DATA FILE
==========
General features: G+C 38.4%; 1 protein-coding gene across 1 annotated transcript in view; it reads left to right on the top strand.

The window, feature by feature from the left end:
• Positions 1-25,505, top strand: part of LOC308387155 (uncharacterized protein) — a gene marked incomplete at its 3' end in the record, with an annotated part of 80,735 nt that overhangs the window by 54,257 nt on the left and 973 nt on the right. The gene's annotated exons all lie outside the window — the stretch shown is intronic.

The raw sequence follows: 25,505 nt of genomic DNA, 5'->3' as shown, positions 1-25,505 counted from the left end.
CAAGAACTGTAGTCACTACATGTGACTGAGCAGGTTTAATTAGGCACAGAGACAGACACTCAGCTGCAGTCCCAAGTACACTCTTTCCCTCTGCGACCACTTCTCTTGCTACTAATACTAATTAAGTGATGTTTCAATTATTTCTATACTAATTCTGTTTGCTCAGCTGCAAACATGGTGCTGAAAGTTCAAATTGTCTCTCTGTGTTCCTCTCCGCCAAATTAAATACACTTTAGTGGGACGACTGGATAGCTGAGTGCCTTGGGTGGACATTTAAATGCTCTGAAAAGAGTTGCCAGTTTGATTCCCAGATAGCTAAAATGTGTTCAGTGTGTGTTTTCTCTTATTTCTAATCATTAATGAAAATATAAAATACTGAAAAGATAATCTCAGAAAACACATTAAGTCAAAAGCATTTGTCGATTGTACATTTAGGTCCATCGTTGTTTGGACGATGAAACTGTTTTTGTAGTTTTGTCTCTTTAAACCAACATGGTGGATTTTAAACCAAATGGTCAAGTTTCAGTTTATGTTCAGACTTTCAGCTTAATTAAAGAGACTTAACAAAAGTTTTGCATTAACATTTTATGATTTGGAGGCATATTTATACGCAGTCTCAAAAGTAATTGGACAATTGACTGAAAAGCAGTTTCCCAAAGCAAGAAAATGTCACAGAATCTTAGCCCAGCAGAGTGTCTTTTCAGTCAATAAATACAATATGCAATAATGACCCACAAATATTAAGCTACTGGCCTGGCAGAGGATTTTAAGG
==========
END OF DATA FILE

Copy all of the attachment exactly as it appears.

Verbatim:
General features: G+C 38.4%; 1 protein-coding gene across 1 annotated transcript in view; it reads left to right on the top strand.

The window, feature by feature from the left end:
• Positions 1-25,505, top strand: part of LOC308387155 (uncharacterized protein) — a gene marked incomplete at its 3' end in the record, with an annotated part of 80,735 nt that overhangs the window by 54,257 nt on the left and 973 nt on the right. The gene's annotated exons all lie outside the window — the stretch shown is intronic.

The raw sequence follows: 25,505 nt of genomic DNA, 5'->3' as shown, positions 1-25,505 counted from the left end.
CAAGAACTGTAGTCACTACATGTGACTGAGCAGGTTTAATTAGGCACAGAGACAGACACTCAGCTGCAGTCCCAAGTACACTCTTTCCCTCTGCGACCACTTCTCTTGCTACTAATACTAATTAAGTGATGTTTCAATTATTTCTATACTAATTCTGTTTGCTCAGCTGCAAACATGGTGCTGAAAGTTCAAATTGTCTCTCTGTGTTCCTCTCCGCCAAATTAAATACACTTTAGTGGGACGACTGGATAGCTGAGTGCCTTGGGTGGACATTTAAATGCTCTGAAAAGAGTTGCCAGTTTGATTCCCAGATAGCTAAAATGTGTTCAGTGTGTGTTTTCTCTTATTTCTAATCATTAATGAAAATATAAAATACTGAAAAGATAATCTCAGAAAACACATTAAGTCAAAAGCATTTGTCGATTGTACATTTAGGTCCATCGTTGTTTGGACGATGAAACTGTTTTTGTAGTTTTGTCTCTTTAAACCAACATGGTGGATTTTAAACCAAATGGTCAAGTTTCAGTTTATGTTCAGACTTTCAGCTTAATTAAAGAGACTTAACAAAAGTTTTGCATTAACATTTTATGATTTGGAGGCATATTTATACGCAGTCTCAAAAGTAATTGGACAATTGACTGAAAAGCAGTTTCCCAAAGCAAGAAAATGTCACAGAATCTTAGCCCAGCAGAGTGTCTTTTCAGTCAATAAATACAATATGCAATAATGACCCACAAATATTAAGCTACTGGCCTGGCAGAGGATTTTAAGG